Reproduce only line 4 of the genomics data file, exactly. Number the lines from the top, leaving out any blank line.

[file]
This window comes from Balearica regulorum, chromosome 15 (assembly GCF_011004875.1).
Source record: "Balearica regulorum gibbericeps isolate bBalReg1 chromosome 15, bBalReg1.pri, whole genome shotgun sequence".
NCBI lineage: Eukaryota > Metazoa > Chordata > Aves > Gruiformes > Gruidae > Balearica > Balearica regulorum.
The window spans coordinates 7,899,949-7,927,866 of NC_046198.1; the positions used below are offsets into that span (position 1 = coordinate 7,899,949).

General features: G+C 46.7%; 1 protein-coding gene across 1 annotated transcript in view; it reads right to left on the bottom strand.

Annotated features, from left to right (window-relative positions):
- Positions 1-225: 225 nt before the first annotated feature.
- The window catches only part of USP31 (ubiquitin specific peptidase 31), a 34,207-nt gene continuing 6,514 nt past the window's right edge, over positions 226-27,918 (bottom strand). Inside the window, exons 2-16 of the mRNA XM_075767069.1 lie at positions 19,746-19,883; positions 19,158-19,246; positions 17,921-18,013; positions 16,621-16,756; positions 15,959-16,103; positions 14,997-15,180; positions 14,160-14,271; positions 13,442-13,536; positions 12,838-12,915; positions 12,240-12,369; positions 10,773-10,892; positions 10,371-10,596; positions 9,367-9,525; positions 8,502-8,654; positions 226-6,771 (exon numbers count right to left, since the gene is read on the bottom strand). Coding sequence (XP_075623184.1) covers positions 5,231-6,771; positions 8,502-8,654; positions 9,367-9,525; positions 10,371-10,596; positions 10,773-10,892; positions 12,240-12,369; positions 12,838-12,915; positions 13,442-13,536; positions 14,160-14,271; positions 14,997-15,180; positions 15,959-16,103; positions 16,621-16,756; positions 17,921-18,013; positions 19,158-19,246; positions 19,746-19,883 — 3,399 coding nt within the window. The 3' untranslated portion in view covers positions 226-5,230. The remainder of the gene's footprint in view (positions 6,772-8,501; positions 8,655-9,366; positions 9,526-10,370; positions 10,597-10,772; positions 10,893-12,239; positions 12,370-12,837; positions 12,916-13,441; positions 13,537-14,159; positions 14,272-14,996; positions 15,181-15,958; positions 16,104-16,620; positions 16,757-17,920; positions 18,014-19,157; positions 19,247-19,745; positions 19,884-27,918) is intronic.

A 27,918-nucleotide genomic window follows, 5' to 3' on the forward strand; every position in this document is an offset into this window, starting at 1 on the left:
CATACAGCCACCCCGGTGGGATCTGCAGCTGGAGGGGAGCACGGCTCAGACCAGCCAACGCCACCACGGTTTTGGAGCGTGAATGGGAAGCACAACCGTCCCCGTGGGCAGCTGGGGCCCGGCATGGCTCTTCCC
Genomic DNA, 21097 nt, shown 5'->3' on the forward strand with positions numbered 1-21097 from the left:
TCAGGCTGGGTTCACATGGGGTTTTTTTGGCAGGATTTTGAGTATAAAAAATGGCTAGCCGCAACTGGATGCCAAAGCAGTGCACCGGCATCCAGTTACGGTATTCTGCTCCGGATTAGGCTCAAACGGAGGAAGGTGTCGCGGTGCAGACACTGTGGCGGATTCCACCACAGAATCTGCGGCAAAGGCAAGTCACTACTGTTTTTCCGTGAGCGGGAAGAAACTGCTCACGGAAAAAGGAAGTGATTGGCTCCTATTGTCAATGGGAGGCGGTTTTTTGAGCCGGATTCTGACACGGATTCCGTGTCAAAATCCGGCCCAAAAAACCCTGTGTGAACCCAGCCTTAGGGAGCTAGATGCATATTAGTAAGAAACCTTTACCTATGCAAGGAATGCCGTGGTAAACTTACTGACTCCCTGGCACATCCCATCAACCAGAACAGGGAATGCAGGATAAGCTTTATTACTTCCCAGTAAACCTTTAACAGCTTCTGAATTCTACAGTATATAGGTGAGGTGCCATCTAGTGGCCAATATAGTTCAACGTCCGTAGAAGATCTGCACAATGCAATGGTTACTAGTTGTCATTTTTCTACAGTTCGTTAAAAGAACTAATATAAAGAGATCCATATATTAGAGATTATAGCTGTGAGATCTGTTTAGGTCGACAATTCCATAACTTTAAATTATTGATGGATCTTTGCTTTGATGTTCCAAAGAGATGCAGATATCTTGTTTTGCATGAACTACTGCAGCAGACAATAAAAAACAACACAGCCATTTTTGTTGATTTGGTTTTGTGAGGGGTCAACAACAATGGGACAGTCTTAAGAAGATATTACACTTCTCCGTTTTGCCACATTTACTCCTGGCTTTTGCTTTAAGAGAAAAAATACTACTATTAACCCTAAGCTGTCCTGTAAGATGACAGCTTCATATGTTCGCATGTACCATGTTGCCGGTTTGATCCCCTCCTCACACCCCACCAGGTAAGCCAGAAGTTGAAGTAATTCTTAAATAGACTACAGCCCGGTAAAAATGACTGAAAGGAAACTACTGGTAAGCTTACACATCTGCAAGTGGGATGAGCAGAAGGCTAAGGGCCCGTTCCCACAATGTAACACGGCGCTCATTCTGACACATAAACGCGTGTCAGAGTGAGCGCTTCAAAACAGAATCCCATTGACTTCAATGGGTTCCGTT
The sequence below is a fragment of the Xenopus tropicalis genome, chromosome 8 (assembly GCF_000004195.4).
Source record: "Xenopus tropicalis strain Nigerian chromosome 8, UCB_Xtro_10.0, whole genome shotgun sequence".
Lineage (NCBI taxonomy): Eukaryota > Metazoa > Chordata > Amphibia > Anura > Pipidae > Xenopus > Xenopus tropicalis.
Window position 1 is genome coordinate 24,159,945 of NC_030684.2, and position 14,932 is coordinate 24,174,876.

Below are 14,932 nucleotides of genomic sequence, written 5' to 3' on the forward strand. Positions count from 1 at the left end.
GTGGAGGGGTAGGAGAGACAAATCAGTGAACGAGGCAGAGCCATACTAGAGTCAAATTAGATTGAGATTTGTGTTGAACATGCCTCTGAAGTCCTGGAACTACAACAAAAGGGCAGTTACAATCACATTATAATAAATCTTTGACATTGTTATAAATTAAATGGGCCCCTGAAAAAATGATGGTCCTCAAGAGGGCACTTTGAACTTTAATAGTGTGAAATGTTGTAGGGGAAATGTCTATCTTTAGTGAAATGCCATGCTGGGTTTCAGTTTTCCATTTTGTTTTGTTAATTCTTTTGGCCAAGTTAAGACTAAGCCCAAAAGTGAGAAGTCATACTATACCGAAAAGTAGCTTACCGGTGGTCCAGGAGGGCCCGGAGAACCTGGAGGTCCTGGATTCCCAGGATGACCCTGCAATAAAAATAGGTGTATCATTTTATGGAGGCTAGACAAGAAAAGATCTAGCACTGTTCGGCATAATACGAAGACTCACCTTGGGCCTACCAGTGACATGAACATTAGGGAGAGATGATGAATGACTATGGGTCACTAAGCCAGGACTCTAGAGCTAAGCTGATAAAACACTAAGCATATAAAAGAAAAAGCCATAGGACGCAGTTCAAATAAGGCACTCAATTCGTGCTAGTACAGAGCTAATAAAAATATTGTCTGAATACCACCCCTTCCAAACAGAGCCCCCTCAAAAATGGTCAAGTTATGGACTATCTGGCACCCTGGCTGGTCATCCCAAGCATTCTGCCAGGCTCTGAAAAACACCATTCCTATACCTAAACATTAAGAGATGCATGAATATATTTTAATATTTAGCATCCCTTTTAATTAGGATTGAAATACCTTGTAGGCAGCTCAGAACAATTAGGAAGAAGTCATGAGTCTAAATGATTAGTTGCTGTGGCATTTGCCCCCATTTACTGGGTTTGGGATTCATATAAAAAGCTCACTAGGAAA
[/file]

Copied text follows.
The window spans coordinates 7,899,949-7,927,866 of NC_046198.1; the positions used below are offsets into that span (position 1 = coordinate 7,899,949).